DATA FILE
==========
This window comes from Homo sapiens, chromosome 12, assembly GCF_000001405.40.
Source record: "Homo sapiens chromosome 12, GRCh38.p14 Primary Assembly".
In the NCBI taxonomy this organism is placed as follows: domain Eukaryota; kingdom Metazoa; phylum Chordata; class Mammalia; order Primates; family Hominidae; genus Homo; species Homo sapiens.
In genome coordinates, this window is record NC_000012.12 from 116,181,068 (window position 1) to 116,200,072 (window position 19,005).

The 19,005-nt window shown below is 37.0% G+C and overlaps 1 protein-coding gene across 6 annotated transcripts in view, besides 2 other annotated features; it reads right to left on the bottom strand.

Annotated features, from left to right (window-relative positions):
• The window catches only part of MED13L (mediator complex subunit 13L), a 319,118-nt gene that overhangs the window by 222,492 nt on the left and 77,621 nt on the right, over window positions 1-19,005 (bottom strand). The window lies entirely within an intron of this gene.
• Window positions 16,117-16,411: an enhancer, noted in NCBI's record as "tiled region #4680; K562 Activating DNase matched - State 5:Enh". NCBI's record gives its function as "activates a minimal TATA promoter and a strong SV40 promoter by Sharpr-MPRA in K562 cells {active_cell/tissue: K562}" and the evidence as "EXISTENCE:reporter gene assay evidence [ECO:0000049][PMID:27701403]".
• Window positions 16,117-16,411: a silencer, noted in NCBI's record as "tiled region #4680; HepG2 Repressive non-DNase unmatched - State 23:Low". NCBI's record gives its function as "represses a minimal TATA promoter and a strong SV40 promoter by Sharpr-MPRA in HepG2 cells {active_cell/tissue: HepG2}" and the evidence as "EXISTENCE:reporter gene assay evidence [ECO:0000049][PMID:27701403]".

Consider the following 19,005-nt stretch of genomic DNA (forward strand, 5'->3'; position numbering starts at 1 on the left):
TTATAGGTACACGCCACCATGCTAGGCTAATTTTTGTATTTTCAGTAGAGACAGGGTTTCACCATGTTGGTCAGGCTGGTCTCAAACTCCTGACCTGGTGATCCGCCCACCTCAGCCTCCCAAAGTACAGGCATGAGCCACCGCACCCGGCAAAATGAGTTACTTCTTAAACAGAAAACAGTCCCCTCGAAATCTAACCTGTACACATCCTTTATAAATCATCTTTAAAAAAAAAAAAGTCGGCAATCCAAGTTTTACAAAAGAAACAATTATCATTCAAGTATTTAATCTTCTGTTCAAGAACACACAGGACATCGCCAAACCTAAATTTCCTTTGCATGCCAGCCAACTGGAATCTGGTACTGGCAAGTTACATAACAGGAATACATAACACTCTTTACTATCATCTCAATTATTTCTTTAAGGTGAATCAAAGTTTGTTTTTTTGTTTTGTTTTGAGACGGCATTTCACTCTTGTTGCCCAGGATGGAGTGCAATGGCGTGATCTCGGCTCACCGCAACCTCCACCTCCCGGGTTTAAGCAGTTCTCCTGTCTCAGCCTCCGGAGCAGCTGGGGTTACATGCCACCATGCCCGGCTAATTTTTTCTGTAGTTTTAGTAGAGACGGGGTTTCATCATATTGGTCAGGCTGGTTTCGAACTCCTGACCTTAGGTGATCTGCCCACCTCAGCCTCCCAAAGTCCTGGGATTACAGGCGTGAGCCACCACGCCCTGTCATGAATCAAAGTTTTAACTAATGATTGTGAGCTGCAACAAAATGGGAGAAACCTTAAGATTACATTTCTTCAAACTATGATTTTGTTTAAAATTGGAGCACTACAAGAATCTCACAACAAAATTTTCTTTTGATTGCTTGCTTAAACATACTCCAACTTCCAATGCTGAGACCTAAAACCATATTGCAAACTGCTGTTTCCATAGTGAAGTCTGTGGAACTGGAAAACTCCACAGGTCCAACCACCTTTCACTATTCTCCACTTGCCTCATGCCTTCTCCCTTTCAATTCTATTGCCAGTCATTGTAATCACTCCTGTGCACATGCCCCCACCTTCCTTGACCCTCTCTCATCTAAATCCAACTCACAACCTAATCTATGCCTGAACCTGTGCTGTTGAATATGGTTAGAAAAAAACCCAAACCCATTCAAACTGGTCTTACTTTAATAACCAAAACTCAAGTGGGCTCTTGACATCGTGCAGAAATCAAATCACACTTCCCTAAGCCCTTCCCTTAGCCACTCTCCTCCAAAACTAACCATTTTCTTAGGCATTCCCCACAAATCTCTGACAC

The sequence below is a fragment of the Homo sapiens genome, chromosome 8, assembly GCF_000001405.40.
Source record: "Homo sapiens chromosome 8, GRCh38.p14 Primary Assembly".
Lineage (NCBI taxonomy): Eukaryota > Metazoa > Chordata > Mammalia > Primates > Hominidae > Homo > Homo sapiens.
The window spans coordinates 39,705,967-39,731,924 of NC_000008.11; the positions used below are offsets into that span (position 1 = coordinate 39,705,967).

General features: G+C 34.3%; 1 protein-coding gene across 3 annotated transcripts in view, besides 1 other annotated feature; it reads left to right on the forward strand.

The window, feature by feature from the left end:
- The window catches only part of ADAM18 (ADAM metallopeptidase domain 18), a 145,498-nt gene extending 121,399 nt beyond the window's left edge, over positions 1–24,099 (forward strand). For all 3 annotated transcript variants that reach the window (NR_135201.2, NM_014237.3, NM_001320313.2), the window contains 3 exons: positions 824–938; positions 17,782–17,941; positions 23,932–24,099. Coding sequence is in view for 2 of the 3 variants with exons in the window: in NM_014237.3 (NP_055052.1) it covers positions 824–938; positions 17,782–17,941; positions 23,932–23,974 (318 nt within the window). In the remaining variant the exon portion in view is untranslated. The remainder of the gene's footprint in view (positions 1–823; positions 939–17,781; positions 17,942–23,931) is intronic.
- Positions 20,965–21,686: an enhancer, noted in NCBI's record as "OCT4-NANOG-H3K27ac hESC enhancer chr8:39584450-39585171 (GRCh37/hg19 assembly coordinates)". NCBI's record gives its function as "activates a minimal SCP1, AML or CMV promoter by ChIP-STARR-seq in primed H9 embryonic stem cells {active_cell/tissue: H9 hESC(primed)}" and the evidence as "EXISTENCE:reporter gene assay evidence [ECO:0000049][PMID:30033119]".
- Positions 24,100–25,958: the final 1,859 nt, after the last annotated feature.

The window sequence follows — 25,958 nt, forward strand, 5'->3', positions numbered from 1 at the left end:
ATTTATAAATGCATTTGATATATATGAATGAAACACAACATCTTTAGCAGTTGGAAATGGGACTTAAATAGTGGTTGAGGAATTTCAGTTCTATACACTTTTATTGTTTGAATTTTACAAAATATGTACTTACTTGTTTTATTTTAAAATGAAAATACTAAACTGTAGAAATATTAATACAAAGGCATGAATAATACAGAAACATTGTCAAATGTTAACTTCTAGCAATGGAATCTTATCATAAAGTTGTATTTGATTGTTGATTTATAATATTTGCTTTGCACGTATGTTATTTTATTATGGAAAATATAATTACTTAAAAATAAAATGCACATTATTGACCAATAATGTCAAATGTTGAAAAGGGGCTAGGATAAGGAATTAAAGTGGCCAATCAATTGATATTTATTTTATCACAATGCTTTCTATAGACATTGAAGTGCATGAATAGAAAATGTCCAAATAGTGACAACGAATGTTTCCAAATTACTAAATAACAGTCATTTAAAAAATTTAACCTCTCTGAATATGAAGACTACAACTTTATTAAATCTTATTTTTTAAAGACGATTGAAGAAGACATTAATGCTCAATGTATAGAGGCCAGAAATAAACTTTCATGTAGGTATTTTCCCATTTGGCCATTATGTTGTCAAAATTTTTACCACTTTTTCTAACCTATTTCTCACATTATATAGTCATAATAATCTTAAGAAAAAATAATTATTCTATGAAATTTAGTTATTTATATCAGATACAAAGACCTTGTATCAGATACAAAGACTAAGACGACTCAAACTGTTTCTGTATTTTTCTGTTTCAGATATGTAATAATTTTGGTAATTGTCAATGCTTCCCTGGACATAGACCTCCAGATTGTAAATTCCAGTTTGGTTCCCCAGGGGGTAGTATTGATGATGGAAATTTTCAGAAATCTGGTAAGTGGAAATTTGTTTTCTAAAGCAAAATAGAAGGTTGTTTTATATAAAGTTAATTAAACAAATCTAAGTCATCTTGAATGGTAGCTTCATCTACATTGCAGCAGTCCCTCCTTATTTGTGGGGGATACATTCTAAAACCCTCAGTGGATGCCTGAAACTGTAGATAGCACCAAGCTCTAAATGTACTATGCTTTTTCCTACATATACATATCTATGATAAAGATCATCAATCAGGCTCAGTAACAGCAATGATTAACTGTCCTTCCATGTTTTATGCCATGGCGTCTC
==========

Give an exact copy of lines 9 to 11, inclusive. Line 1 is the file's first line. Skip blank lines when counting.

• Window positions 16,117-16,411: a silencer, noted in NCBI's record as "tiled region #4680; HepG2 Repressive non-DNase unmatched - State 23:Low". NCBI's record gives its function as "represses a minimal TATA promoter and a strong SV40 promoter by Sharpr-MPRA in HepG2 cells {active_cell/tissue: HepG2}" and the evidence as "EXISTENCE:reporter gene assay evidence [ECO:0000049][PMID:27701403]".

Consider the following 19,005-nt stretch of genomic DNA (forward strand, 5'->3'; position numbering starts at 1 on the left):
TTATAGGTACACGCCACCATGCTAGGCTAATTTTTGTATTTTCAGTAGAGACAGGGTTTCACCATGTTGGTCAGGCTGGTCTCAAACTCCTGACCTGGTGATCCGCCCACCTCAGCCTCCCAAAGTACAGGCATGAGCCACCGCACCCGGCAAAATGAGTTACTTCTTAAACAGAAAACAGTCCCCTCGAAATCTAACCTGTACACATCCTTTATAAATCATCTTTAAAAAAAAAAAAGTCGGCAATCCAAGTTTTACAAAAGAAACAATTATCATTCAAGTATTTAATCTTCTGTTCAAGAACACACAGGACATCGCCAAACCTAAATTTCCTTTGCATGCCAGCCAACTGGAATCTGGTACTGGCAAGTTACATAACAGGAATACATAACACTCTTTACTATCATCTCAATTATTTCTTTAAGGTGAATCAAAGTTTGTTTTTTTGTTTTGTTTTGAGACGGCATTTCACTCTTGTTGCCCAGGATGGAGTGCAATGGCGTGATCTCGGCTCACCGCAACCTCCACCTCCCGGGTTTAAGCAGTTCTCCTGTCTCAGCCTCCGGAGCAGCTGGGGTTACATGCCACCATGCCCGGCTAATTTTTTCTGTAGTTTTAGTAGAGACGGGGTTTCATCATATTGGTCAGGCTGGTTTCGAACTCCTGACCTTAGGTGATCTGCCCACCTCAGCCTCCCAAAGTCCTGGGATTACAGGCGTGAGCCACCACGCCCTGTCATGAATCAAAGTTTTAACTAATGATTGTGAGCTGCAACAAAATGGGAGAAACCTTAAGATTACATTTCTTCAAACTATGATTTTGTTTAAAATTGGAGCACTACAAGAATCTCACAACAAAATTTTCTTTTGATTGCTTGCTTAAACATACTCCAACTTCCAATGCTGAGACCTAAAACCATATTGCAAACTGCTGTTTCCATAGTGAAGTCTGTGGAACTGGAAAACTCCACAGGTCCAACCACCTTTCACTATTCTCCACTTGCCTCATGCCTTCTCCCTTTCAATTCTATTGCCAGTCATTGTAATCACTCCTGTGCACATGCCCCCACCTTCCTTGACCCTCTCTCATCTAAATCCAACTCACAACCTAATCTATGCCTGAACCTGTGCTGTTGAATATGGTTAGAAAAAAACCCAAACCCATTCAAACTGGTCTTACTTTAATAACCAAAACTCAAGTGGGCTCTTGACATCGTGCAGAAATCAAATCACACTTCCCTAAGCCCTTCCCTTAGCCACTCTCCTCCAAAACTAACCATTTTCTTAGGCATTCCCCACAAATCTCTGACAC